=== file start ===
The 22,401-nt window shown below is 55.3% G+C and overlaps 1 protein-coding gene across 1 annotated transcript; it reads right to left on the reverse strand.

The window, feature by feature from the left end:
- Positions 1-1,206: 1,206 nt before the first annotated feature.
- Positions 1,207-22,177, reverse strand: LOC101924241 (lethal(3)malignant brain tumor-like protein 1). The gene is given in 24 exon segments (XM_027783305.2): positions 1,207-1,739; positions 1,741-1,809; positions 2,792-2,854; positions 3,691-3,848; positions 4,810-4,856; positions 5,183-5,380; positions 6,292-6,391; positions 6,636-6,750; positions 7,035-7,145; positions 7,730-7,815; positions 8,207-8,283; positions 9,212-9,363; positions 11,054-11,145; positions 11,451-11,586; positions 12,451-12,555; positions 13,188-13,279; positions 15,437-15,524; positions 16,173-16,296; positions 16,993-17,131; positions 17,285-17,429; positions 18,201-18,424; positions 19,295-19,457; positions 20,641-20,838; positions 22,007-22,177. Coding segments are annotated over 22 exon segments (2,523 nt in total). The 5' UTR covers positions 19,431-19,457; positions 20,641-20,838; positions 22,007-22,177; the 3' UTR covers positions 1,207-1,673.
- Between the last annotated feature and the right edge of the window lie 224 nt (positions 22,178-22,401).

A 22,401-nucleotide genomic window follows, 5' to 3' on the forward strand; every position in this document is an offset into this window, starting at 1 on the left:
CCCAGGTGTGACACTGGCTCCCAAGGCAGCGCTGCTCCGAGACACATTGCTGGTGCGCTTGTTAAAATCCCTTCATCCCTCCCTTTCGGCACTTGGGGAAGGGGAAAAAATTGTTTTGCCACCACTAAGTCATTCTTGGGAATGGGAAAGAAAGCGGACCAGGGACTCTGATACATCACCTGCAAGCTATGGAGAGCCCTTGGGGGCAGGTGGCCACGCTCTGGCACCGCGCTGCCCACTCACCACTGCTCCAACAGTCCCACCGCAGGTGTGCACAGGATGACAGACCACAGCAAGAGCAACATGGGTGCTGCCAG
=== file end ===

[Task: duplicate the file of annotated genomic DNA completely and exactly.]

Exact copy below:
The 22,401-nt window shown below is 55.3% G+C and overlaps 1 protein-coding gene across 1 annotated transcript; it reads right to left on the reverse strand.

The window, feature by feature from the left end:
- Positions 1-1,206: 1,206 nt before the first annotated feature.
- Positions 1,207-22,177, reverse strand: LOC101924241 (lethal(3)malignant brain tumor-like protein 1). The gene is given in 24 exon segments (XM_027783305.2): positions 1,207-1,739; positions 1,741-1,809; positions 2,792-2,854; positions 3,691-3,848; positions 4,810-4,856; positions 5,183-5,380; positions 6,292-6,391; positions 6,636-6,750; positions 7,035-7,145; positions 7,730-7,815; positions 8,207-8,283; positions 9,212-9,363; positions 11,054-11,145; positions 11,451-11,586; positions 12,451-12,555; positions 13,188-13,279; positions 15,437-15,524; positions 16,173-16,296; positions 16,993-17,131; positions 17,285-17,429; positions 18,201-18,424; positions 19,295-19,457; positions 20,641-20,838; positions 22,007-22,177. Coding segments are annotated over 22 exon segments (2,523 nt in total). The 5' UTR covers positions 19,431-19,457; positions 20,641-20,838; positions 22,007-22,177; the 3' UTR covers positions 1,207-1,673.
- Between the last annotated feature and the right edge of the window lie 224 nt (positions 22,178-22,401).

A 22,401-nucleotide genomic window follows, 5' to 3' on the forward strand; every position in this document is an offset into this window, starting at 1 on the left:
CCCAGGTGTGACACTGGCTCCCAAGGCAGCGCTGCTCCGAGACACATTGCTGGTGCGCTTGTTAAAATCCCTTCATCCCTCCCTTTCGGCACTTGGGGAAGGGGAAAAAATTGTTTTGCCACCACTAAGTCATTCTTGGGAATGGGAAAGAAAGCGGACCAGGGACTCTGATACATCACCTGCAAGCTATGGAGAGCCCTTGGGGGCAGGTGGCCACGCTCTGGCACCGCGCTGCCCACTCACCACTGCTCCAACAGTCCCACCGCAGGTGTGCACAGGATGACAGACCACAGCAAGAGCAACATGGGTGCTGCCAG